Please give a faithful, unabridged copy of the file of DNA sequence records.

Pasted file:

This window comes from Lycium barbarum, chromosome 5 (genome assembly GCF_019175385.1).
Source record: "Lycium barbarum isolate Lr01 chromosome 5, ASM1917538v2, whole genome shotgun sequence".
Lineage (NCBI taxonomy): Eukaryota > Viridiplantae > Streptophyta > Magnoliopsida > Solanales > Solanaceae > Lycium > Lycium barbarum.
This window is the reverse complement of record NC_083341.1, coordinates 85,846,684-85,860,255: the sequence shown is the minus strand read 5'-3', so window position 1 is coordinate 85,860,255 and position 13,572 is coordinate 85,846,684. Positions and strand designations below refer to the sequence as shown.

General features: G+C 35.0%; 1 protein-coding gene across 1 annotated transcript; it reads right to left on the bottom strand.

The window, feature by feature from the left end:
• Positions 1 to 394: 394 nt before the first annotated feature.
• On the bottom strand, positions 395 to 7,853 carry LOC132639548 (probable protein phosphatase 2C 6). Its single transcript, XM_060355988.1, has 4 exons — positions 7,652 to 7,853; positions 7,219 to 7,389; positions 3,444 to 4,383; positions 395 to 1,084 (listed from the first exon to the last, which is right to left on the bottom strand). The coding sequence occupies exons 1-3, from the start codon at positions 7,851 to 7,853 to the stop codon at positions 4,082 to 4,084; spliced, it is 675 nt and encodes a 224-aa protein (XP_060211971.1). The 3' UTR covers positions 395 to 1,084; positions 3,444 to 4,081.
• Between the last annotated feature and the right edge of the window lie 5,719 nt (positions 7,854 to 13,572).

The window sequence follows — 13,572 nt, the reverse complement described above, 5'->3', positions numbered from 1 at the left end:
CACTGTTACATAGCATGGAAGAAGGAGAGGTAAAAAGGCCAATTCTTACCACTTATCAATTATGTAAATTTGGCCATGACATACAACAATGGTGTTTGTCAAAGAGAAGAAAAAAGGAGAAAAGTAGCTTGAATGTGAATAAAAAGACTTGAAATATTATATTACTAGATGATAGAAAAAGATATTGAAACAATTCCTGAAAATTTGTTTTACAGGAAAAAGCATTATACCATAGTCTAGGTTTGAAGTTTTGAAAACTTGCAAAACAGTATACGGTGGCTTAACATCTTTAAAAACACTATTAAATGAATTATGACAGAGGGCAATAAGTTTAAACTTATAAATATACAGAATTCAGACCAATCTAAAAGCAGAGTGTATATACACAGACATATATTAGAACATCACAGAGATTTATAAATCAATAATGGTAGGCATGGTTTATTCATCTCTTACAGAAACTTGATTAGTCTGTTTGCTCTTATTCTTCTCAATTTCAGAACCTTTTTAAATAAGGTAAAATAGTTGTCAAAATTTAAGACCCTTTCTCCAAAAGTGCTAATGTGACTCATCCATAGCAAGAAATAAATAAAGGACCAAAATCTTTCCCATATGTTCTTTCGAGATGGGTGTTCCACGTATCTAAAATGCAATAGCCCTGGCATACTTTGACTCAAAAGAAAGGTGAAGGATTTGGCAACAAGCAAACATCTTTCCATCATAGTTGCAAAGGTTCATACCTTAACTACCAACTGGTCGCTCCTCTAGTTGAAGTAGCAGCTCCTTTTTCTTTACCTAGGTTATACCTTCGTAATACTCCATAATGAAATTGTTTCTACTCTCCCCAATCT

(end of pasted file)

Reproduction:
This window comes from Lycium barbarum, chromosome 5 (genome assembly GCF_019175385.1).
Source record: "Lycium barbarum isolate Lr01 chromosome 5, ASM1917538v2, whole genome shotgun sequence".
Lineage (NCBI taxonomy): Eukaryota > Viridiplantae > Streptophyta > Magnoliopsida > Solanales > Solanaceae > Lycium > Lycium barbarum.
This window is the reverse complement of record NC_083341.1, coordinates 85,846,684-85,860,255: the sequence shown is the minus strand read 5'-3', so window position 1 is coordinate 85,860,255 and position 13,572 is coordinate 85,846,684. Positions and strand designations below refer to the sequence as shown.

General features: G+C 35.0%; 1 protein-coding gene across 1 annotated transcript; it reads right to left on the bottom strand.

The window, feature by feature from the left end:
• Positions 1 to 394: 394 nt before the first annotated feature.
• On the bottom strand, positions 395 to 7,853 carry LOC132639548 (probable protein phosphatase 2C 6). Its single transcript, XM_060355988.1, has 4 exons — positions 7,652 to 7,853; positions 7,219 to 7,389; positions 3,444 to 4,383; positions 395 to 1,084 (listed from the first exon to the last, which is right to left on the bottom strand). The coding sequence occupies exons 1-3, from the start codon at positions 7,851 to 7,853 to the stop codon at positions 4,082 to 4,084; spliced, it is 675 nt and encodes a 224-aa protein (XP_060211971.1). The 3' UTR covers positions 395 to 1,084; positions 3,444 to 4,081.
• Between the last annotated feature and the right edge of the window lie 5,719 nt (positions 7,854 to 13,572).

The window sequence follows — 13,572 nt, the reverse complement described above, 5'->3', positions numbered from 1 at the left end:
CACTGTTACATAGCATGGAAGAAGGAGAGGTAAAAAGGCCAATTCTTACCACTTATCAATTATGTAAATTTGGCCATGACATACAACAATGGTGTTTGTCAAAGAGAAGAAAAAAGGAGAAAAGTAGCTTGAATGTGAATAAAAAGACTTGAAATATTATATTACTAGATGATAGAAAAAGATATTGAAACAATTCCTGAAAATTTGTTTTACAGGAAAAAGCATTATACCATAGTCTAGGTTTGAAGTTTTGAAAACTTGCAAAACAGTATACGGTGGCTTAACATCTTTAAAAACACTATTAAATGAATTATGACAGAGGGCAATAAGTTTAAACTTATAAATATACAGAATTCAGACCAATCTAAAAGCAGAGTGTATATACACAGACATATATTAGAACATCACAGAGATTTATAAATCAATAATGGTAGGCATGGTTTATTCATCTCTTACAGAAACTTGATTAGTCTGTTTGCTCTTATTCTTCTCAATTTCAGAACCTTTTTAAATAAGGTAAAATAGTTGTCAAAATTTAAGACCCTTTCTCCAAAAGTGCTAATGTGACTCATCCATAGCAAGAAATAAATAAAGGACCAAAATCTTTCCCATATGTTCTTTCGAGATGGGTGTTCCACGTATCTAAAATGCAATAGCCCTGGCATACTTTGACTCAAAAGAAAGGTGAAGGATTTGGCAACAAGCAAACATCTTTCCATCATAGTTGCAAAGGTTCATACCTTAACTACCAACTGGTCGCTCCTCTAGTTGAAGTAGCAGCTCCTTTTTCTTTACCTAGGTTATACCTTCGTAATACTCCATAATGAAATTGTTTCTACTCTCCCCAATCT